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So often we mountain bikers fight against winter: we flee to the desert or to the South to ride our bikes, we complain about the snow and the rain, and we grumble and refuse to do anything when we can’t ride our beloved singletrack.

However, I think that most of the time, it’s foolish to rail against the weather and wish that we were in a different season. This is a general lesson I’ve been learning: longing after something that I just can’t have is a sure-fire way to create a spirit of discontentment and dissatisfaction, which is no way beneficial.

Rather, in order to live a happy, contented life, I’ve been learning to accept, and even embrace, what life throws at me, and that includes the curve balls from mother nature. This lesson applied directly last weekend when Salida got pounded with snow, rain, and cold weather. After a month of having dry singletrack out my back door, only to be denied it right at the beginning of the 30 Days of Biking challenge, this was the perfect time to learn to embrace winter, even during the month of April.

Day 5

In the spirit of working with winter instead of against it, I decided to get up to Monarch Ski Area for a half-day of skiing.

I was after some of the delicious powder that had fallen on Wednesday and Thursday, so I spent the morning doing hike laps up Mirkwood with a friend.

Knee-deep powder on the 5th of April? I can roll with that!

Of course, I had to get a ride in, despite the gloomy weather that was rolling into the valley that afternoon.

Since the trail conditions were still a bit iffy, I decided to try to squeeze in a quick road ride before the rain hit. This would only be my second legit road ride in Colorado ever! When I lived in Georgia, I found road riding to be the perfect way to embrace the wet, cold winters. While maybe you don’t like riding in the rain or in the cold, but there’s nothing holding you back from pedaling wet pavement besides your dissatisfaction with the weather.

Rolling towards the mountains as the clouds close in.

Quiet country roads.

Mountain peaks hidden in the clouds.

Unfortunately, I didn’t make it home before the weather hit, so I got stuck finishing the last five or so miles of my ride in freezing-cold rain, which turned to snow. All a part of the challenge!

Day 6

For day 6, I turned my tires toward Cottonwood Pass Road in Buena Vista. Since the in-town singletrack could still be too damp, I decided to embrace the snow and pedal on up on my review fat bike!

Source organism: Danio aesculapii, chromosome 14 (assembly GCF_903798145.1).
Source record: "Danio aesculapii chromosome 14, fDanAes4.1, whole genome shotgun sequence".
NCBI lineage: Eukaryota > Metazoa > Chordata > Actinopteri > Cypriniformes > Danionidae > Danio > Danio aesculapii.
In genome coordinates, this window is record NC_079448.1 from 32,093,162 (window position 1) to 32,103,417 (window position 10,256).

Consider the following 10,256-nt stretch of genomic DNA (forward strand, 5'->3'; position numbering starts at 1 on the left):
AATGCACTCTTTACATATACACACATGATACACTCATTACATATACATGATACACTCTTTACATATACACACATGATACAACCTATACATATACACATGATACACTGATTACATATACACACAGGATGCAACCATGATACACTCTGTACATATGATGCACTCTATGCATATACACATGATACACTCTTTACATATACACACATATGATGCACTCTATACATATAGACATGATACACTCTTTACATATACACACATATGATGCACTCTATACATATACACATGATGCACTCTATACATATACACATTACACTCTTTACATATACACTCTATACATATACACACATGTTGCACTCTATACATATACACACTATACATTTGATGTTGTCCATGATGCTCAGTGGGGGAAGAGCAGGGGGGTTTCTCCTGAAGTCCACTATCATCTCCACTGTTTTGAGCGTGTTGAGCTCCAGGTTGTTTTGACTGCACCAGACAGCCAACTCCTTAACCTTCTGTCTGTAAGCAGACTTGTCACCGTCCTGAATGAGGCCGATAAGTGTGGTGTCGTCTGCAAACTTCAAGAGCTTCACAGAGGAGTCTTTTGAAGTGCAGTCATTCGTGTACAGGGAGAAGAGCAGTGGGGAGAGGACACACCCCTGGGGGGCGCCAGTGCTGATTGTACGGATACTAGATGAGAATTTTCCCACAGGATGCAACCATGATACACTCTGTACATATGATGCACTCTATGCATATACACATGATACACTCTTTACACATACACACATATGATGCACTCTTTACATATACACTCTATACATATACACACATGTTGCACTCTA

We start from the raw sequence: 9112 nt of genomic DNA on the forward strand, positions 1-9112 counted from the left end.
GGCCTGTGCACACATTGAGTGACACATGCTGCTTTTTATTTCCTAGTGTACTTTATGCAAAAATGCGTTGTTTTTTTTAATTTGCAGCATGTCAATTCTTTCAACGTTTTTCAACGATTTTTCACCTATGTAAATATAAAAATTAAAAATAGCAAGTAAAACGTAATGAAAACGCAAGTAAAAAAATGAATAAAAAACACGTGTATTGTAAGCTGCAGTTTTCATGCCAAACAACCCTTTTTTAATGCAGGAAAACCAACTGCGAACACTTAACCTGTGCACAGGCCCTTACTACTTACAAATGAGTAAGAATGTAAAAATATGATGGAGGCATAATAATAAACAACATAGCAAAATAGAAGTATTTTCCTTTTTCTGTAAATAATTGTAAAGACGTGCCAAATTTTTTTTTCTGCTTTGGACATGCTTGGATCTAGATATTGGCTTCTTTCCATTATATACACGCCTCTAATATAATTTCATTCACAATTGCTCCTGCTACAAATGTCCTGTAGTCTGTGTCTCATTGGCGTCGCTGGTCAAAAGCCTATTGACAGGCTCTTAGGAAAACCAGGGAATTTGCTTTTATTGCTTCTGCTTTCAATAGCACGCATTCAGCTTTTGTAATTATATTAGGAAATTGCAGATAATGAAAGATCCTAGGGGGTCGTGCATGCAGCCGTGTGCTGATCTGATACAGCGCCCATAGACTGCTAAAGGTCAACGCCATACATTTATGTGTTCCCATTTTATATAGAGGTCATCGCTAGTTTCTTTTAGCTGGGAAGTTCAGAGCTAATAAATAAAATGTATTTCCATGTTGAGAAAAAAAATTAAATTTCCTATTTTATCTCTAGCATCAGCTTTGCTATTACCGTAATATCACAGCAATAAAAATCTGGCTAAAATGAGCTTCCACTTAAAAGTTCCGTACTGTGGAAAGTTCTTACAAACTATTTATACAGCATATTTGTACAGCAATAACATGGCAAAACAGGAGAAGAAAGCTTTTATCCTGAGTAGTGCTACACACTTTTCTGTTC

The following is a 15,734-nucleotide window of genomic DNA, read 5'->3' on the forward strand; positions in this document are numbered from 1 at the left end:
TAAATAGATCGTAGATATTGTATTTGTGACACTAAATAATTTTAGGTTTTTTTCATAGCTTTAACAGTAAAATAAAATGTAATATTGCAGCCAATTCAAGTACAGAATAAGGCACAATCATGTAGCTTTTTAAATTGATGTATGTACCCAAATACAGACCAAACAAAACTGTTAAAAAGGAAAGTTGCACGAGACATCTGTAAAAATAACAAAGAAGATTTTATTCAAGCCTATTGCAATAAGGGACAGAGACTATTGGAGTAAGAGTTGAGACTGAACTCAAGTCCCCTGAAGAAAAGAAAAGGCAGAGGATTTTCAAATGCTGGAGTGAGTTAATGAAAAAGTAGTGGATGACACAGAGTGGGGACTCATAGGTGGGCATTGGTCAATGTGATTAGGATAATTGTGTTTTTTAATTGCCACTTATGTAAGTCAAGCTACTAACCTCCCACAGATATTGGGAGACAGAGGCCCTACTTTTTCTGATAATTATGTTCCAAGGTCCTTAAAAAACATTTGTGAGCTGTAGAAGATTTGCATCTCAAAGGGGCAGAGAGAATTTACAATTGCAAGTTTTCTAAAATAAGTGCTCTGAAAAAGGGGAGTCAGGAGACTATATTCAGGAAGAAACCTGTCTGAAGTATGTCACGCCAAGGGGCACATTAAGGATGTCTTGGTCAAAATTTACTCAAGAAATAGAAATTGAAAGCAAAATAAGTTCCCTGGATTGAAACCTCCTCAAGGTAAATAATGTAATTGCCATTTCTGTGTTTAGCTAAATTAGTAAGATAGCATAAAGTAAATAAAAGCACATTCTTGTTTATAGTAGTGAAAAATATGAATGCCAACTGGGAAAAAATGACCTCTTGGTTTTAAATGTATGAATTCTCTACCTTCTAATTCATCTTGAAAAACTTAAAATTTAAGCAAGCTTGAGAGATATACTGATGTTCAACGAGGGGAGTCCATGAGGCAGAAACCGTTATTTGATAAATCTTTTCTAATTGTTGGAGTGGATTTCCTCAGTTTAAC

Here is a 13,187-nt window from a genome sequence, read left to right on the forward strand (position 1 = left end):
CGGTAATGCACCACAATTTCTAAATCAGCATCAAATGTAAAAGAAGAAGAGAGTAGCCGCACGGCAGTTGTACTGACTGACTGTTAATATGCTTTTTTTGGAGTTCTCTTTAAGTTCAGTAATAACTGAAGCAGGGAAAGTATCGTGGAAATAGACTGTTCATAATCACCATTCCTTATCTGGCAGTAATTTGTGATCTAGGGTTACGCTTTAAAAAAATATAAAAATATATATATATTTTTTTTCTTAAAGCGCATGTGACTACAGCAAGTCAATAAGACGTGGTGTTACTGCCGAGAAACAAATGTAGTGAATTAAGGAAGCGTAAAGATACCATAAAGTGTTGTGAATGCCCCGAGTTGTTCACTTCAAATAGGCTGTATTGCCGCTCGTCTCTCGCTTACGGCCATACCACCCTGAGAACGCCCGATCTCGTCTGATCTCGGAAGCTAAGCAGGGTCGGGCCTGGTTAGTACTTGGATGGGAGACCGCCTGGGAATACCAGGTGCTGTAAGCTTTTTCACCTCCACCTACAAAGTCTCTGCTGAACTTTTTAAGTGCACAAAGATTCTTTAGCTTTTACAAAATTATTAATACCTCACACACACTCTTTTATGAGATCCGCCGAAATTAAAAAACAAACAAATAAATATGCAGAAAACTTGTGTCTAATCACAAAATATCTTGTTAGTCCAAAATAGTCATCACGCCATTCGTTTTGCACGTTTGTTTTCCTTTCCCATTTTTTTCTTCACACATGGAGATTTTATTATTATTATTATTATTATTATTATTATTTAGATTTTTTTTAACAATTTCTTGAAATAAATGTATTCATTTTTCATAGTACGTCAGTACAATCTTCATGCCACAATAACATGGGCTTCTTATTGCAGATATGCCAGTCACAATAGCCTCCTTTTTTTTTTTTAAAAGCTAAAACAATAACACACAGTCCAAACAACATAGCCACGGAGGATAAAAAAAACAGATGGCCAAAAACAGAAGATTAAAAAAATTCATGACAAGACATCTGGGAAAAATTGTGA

Yay fat biking!

Two inches of snow had fallen the night before, and while the snowmobiles had packed things in a bit, it didn’t look as if the groomer had been out. Consequently, going was very difficult. The snow was slushy lower down, packed part way up, and still pretty fine and loose up high. Despite the snowmobiles helping pack things in, the going was still incredibly slow: I was doing about a 3 mph uphill average.

While the riding was slow, the incredible views more than made up for it!

Unfortunately, the snow got so fine and soft up high that I couldn’t pedal any longer. I topped out at about 11,200 feet, about a thousand vertical feet shy of the top of the pass. Still, all in all, it was a beautiful, snowy ride in the mountains!

I encourage you all to embrace what mother nature sends your way!

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# Comments

  • Scott Anderson

    Variety is the spice of life…. and your story exhibits a good life lesson.

    Having spent the last 27 years in northern Wisconsin embracing the weather has become a life necessity. Biking (of all varieties), hiking, running, snowshoeing, XC skiing and even the “time is short/weather is crap get out and walk on the road” have all become staples in our “get out and play” repertoire. It’s nice to have the options to choose from for both weather and time constraints but also to keep things fresh.

    One thing we’re really looking forward to, living in BV, is the increased winter options of snow up in the mountains and dry(er) (usually) down low for most everything else.

    Life is Good!

    • Greg Heil

      The winters here are SO much easier than they are in Wisconsin, and yet snow is never far away! It’s truly the best of both worlds 🙂

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